An ongoing goal of my campaign has been that it be approachable by casual players, while still presenting challenges to experienced players. I had abandoned D&D after about a year with 3.5, suffering from a bit of game-master burnout and frustration with the amount of prep work that was going into my sessions. After nearly a year hiatus I had an opportunity to run a one-off game for a group of kids “trapped” in a cabin by bad weather on vacation. We had a d6, a pad of paper, and a couple of pencils. I asked each of the kids to tell me about their character, including one (amazing) ability that they had. Needless to say the kids were creative, the session was chaotic, and we all had a blast. Four hours went by in a flash, the weather cleared and the kids hit the beach again.
That experience rekindled my interest in campaigning. But I wanted to do it on my own terms, so I formulated a very simple d20-based ruleset I called “Primitive D&D”. I called my old players and invited them back to the table and off we went. The rules quickly showed that my hybrid-casual approach needed some polish. With a big group in a campaign, I couldn’t afford to let things fly quite as much as I had with the kids (the adults were much quicker to exploit weaknesses in the system, and worked it over pretty hard, whereas the kids had been happy just to play.)
Fourth Edition D&D had been introduced at this point, so I engineered a transition to that (maintaining all the characters’ basic feel.) We played in 4e form for a while before some of the elements of its design began to grate on the sensibilities of some of the more avid players and their beleaguered game master. I joined a couple of new gaming groups, seeking to get new ideas and perspectives on gaming. From there, I developed a hybrid version of 4e. Powers were assigned a point value, and characters got points that they could spend to do dice of damage, or apply conditions from a menu of options. The point-buy system was applied to both weapon-based combat and magic-use. My players were patient with my tinkering, and happily explored the system. They were able to do more damage than with straight 4e, and so combats went faster. To compensate for more deadly PCs, I used only the “upgraded” monsters from the third Monster Manual, the Dark Sun Creature Catalog, and newer WotC publications. With everyone doing more damage, combats got a little edgier as well. Everyone seemed to enjoy it.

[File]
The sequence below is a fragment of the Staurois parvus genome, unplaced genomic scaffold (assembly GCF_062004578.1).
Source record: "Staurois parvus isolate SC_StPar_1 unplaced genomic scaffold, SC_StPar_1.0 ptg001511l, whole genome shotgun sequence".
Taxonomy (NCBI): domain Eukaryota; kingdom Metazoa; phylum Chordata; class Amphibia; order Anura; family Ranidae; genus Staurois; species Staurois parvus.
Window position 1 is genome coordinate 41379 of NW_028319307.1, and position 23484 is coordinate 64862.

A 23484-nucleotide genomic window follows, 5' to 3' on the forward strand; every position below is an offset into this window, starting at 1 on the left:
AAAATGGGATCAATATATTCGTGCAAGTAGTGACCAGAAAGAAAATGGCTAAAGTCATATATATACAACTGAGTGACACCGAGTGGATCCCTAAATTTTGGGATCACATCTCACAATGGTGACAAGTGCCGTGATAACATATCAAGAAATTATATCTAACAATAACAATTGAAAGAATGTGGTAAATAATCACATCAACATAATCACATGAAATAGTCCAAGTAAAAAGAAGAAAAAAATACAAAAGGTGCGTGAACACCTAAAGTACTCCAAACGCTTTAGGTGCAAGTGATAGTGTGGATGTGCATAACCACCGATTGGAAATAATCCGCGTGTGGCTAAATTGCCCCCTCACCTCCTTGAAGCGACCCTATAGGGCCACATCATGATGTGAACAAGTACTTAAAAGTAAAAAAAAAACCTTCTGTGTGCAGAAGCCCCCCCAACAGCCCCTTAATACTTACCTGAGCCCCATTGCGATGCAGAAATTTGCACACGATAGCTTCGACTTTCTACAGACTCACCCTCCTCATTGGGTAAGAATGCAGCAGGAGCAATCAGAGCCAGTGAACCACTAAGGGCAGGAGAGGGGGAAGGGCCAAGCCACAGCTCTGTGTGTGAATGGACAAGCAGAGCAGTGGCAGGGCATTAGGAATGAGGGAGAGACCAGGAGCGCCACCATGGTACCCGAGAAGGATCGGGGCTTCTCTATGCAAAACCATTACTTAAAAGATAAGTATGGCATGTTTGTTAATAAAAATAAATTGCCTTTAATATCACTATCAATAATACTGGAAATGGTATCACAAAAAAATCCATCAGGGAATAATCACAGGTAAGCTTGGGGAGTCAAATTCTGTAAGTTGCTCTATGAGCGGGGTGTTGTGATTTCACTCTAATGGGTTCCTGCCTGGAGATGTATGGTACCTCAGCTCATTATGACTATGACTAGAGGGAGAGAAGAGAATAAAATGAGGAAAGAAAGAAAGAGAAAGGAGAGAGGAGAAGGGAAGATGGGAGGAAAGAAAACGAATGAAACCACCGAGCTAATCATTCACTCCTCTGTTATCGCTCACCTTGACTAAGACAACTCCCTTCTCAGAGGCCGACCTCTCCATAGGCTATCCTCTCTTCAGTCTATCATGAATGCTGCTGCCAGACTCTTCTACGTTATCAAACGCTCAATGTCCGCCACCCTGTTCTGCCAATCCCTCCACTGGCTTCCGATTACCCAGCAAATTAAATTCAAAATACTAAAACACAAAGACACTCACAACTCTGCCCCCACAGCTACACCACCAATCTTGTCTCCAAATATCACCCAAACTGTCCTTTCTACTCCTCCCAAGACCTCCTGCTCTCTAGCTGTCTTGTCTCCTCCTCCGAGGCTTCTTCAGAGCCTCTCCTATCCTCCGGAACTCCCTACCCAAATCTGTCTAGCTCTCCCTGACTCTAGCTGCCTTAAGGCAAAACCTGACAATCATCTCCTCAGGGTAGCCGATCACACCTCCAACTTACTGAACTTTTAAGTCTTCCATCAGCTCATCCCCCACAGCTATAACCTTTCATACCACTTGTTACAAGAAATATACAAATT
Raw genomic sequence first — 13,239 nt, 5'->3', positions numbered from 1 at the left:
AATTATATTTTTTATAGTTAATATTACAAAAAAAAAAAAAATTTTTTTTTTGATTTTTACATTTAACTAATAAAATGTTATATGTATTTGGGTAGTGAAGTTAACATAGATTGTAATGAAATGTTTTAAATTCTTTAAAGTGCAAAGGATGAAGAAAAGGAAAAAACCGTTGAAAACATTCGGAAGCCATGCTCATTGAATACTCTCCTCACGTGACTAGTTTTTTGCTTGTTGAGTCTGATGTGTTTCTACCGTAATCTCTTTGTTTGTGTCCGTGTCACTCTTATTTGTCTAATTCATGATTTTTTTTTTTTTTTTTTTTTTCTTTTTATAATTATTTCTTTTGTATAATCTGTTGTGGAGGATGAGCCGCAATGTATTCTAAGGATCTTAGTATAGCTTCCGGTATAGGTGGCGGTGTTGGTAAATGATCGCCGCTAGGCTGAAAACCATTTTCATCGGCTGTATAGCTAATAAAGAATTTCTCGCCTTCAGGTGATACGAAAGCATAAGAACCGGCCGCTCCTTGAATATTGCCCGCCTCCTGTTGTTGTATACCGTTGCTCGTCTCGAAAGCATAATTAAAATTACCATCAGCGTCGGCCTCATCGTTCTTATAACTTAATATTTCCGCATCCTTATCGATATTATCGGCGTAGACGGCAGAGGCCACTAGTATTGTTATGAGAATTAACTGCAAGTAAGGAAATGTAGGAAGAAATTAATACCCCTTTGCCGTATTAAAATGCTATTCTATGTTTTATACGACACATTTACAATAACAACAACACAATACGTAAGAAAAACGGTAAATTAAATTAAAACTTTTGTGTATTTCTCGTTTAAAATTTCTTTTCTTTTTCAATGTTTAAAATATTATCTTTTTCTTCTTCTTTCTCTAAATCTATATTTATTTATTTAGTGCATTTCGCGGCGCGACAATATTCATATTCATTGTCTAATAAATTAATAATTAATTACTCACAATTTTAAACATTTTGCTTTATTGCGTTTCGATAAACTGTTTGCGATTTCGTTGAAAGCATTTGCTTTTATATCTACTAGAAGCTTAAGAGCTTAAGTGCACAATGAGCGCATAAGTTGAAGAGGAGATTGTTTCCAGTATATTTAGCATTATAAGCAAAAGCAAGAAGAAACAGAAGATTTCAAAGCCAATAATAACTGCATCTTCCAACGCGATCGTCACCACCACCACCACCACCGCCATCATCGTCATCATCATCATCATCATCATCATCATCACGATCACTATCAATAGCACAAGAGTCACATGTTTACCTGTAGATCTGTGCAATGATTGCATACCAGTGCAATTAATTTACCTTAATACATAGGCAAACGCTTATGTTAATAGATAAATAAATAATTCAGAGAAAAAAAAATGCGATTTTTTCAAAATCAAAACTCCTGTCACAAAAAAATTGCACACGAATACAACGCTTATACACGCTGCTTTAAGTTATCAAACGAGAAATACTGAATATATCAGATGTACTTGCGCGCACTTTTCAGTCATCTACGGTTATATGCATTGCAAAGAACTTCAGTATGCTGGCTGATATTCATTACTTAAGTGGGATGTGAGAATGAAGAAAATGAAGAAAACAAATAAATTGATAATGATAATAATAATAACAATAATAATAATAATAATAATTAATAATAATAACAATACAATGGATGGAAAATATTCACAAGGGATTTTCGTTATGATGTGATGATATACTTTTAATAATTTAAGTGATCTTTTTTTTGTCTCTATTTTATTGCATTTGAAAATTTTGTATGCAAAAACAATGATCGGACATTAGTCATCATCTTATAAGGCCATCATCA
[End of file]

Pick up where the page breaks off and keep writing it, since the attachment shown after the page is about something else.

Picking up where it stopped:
Not content to leave well enough alone, I decided to step further away from 4e in a quest to provide a system that gave players maximum control over the types of characters they could create. A good friend had just initiated a new campaign using his home-brewed rules and I enjoyed the character creation process so much, I toyed with the idea of adopting the system wholesale for my campaign. His Lords of Chaos rules were well thought-out, flexible (it’s a classless system, using point-buy skills to determine a character’s capabilities), and familiar to me and a number of the players at my table who also played in his campaign. However, they were also fiercely-detailed in their simulation of combat and the encounter construction and game mastering aspects of it seemed daunting to me.
So, I again opted to modify 4e rules, incorporating Lords of Chaos combat timing, non-combat skills, and modifying combat skills and the magic-use system to incorporate the point-based system I had used to append 4e earlier. I maintained a 4e backbone of Essentials feats, conditions, and position and maneuver rules in addition to a lot of 4e terminology to keep the game feel as familiar as possible to my players. I expect the whole system to evolve as we play. And, as long as the changes keep their evolutionary feel, I hope my players will continue to enjoy the ride.
You can find the complete (but still evolving) house rules at the Dominium campaign wiki at Obsidian Portal.